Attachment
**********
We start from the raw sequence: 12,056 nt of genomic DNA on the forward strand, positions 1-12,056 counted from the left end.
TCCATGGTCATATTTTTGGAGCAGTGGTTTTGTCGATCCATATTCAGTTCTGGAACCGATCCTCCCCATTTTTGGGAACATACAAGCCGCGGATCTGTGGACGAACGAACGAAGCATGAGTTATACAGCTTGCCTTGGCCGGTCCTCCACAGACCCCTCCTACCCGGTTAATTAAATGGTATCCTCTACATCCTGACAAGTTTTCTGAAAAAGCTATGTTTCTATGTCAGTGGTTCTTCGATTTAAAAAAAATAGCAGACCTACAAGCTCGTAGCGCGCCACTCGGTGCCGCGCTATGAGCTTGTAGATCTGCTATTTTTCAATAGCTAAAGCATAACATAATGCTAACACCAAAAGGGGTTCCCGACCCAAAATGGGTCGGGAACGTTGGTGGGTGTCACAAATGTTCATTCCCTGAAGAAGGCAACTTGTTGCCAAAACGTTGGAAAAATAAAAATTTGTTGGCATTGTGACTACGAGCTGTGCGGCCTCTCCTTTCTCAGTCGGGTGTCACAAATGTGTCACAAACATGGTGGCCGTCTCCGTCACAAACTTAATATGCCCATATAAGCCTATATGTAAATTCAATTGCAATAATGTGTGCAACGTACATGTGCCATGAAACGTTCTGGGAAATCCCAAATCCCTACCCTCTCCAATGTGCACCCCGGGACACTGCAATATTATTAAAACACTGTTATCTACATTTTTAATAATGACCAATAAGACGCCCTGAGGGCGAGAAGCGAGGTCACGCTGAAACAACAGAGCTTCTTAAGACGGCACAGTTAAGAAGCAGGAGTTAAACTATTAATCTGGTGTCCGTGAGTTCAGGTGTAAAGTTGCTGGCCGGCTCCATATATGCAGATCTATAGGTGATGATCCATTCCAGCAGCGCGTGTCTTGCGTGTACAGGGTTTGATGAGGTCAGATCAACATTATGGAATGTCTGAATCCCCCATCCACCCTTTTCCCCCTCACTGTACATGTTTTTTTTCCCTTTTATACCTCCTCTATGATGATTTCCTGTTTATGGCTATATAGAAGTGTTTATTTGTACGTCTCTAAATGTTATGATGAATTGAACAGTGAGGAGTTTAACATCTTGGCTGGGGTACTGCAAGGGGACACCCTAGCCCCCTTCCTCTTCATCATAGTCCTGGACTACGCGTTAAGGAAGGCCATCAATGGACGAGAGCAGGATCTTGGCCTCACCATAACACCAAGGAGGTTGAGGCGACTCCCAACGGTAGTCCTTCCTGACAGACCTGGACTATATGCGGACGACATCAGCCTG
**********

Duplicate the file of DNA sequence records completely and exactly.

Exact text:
We start from the raw sequence: 12,056 nt of genomic DNA on the forward strand, positions 1-12,056 counted from the left end.
TCCATGGTCATATTTTTGGAGCAGTGGTTTTGTCGATCCATATTCAGTTCTGGAACCGATCCTCCCCATTTTTGGGAACATACAAGCCGCGGATCTGTGGACGAACGAACGAAGCATGAGTTATACAGCTTGCCTTGGCCGGTCCTCCACAGACCCCTCCTACCCGGTTAATTAAATGGTATCCTCTACATCCTGACAAGTTTTCTGAAAAAGCTATGTTTCTATGTCAGTGGTTCTTCGATTTAAAAAAAATAGCAGACCTACAAGCTCGTAGCGCGCCACTCGGTGCCGCGCTATGAGCTTGTAGATCTGCTATTTTTCAATAGCTAAAGCATAACATAATGCTAACACCAAAAGGGGTTCCCGACCCAAAATGGGTCGGGAACGTTGGTGGGTGTCACAAATGTTCATTCCCTGAAGAAGGCAACTTGTTGCCAAAACGTTGGAAAAATAAAAATTTGTTGGCATTGTGACTACGAGCTGTGCGGCCTCTCCTTTCTCAGTCGGGTGTCACAAATGTGTCACAAACATGGTGGCCGTCTCCGTCACAAACTTAATATGCCCATATAAGCCTATATGTAAATTCAATTGCAATAATGTGTGCAACGTACATGTGCCATGAAACGTTCTGGGAAATCCCAAATCCCTACCCTCTCCAATGTGCACCCCGGGACACTGCAATATTATTAAAACACTGTTATCTACATTTTTAATAATGACCAATAAGACGCCCTGAGGGCGAGAAGCGAGGTCACGCTGAAACAACAGAGCTTCTTAAGACGGCACAGTTAAGAAGCAGGAGTTAAACTATTAATCTGGTGTCCGTGAGTTCAGGTGTAAAGTTGCTGGCCGGCTCCATATATGCAGATCTATAGGTGATGATCCATTCCAGCAGCGCGTGTCTTGCGTGTACAGGGTTTGATGAGGTCAGATCAACATTATGGAATGTCTGAATCCCCCATCCACCCTTTTCCCCCTCACTGTACATGTTTTTTTTCCCTTTTATACCTCCTCTATGATGATTTCCTGTTTATGGCTATATAGAAGTGTTTATTTGTACGTCTCTAAATGTTATGATGAATTGAACAGTGAGGAGTTTAACATCTTGGCTGGGGTACTGCAAGGGGACACCCTAGCCCCCTTCCTCTTCATCATAGTCCTGGACTACGCGTTAAGGAAGGCCATCAATGGACGAGAGCAGGATCTTGGCCTCACCATAACACCAAGGAGGTTGAGGCGACTCCCAACGGTAGTCCTTCCTGACAGACCTGGACTATATGCGGACGACATCAGCCTG